On November 2, 1983, President Ronald Reagan signed a law establishing a federal holiday for the birthday of Martin Luther King Jr., to be celebrated each year on the third Monday in January. As the legislation that passed Congress said: “[S]uch holiday should serve as a time for Americans to reflect on the principles of racial equality and nonviolent social change espoused by Martin Luther King, Jr..” Of course, the case for racial equality stands fundamentally upon principles of justice, with economics playing only a supporting role. But here are a few economics-related thoughts for the day clipped from posts in the previous year at this blog, with more detail and commentary at the links.
1) “The Black-White Wealth Ratio Since 1870″ (October 14, 2022)
Ellora Derenoncourt, Chi Hyun Kim. Moritz Kuhn, and Moritz Schularick have done a deep dive into historical record to develop some estimates in ” Wealth of Two Nations: The U.S. Racial Wealth Gap, 1860-2020″ (Federal Reserve Bank of Minneapolis, Opportunity & Inclusive Growth Institute Working Paper 59, June 10, 2022). Back in 1860, the average white person had more than 50 times the wealth of the average black person on a per capita basis, but now the multiple is more like six times. The white-to-black ratio levels out from 1900 up to about 1930, during a time of legalized discrimination and segregation for black Americans. There is some move toward greater equality of wealth after World War II, and an additional move after the passage of the Civil Rights Act of 1964. But there has been a move toward greater inequality since about 1980, which seems mainly due to the fact that those who already had the resources to own housing or to have stock market investments have done especially well since then, while those who did not already own such assets had no way to benefit from the capital gains that have occurred.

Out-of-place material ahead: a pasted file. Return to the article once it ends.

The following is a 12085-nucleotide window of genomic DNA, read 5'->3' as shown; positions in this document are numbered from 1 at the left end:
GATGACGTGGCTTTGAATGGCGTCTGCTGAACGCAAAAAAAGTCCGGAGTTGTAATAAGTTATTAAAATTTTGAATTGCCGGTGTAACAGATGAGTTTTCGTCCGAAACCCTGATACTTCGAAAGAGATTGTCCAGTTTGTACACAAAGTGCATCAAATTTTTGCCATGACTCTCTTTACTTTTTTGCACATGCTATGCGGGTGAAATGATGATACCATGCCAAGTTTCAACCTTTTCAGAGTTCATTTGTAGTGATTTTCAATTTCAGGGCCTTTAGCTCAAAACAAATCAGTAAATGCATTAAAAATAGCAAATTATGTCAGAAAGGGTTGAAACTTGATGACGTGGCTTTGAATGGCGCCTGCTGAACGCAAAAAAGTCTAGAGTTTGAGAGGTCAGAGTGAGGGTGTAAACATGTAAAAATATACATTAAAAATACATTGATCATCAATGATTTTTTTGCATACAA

2) “Some Economics of Blockbusting” (July 12, 2022)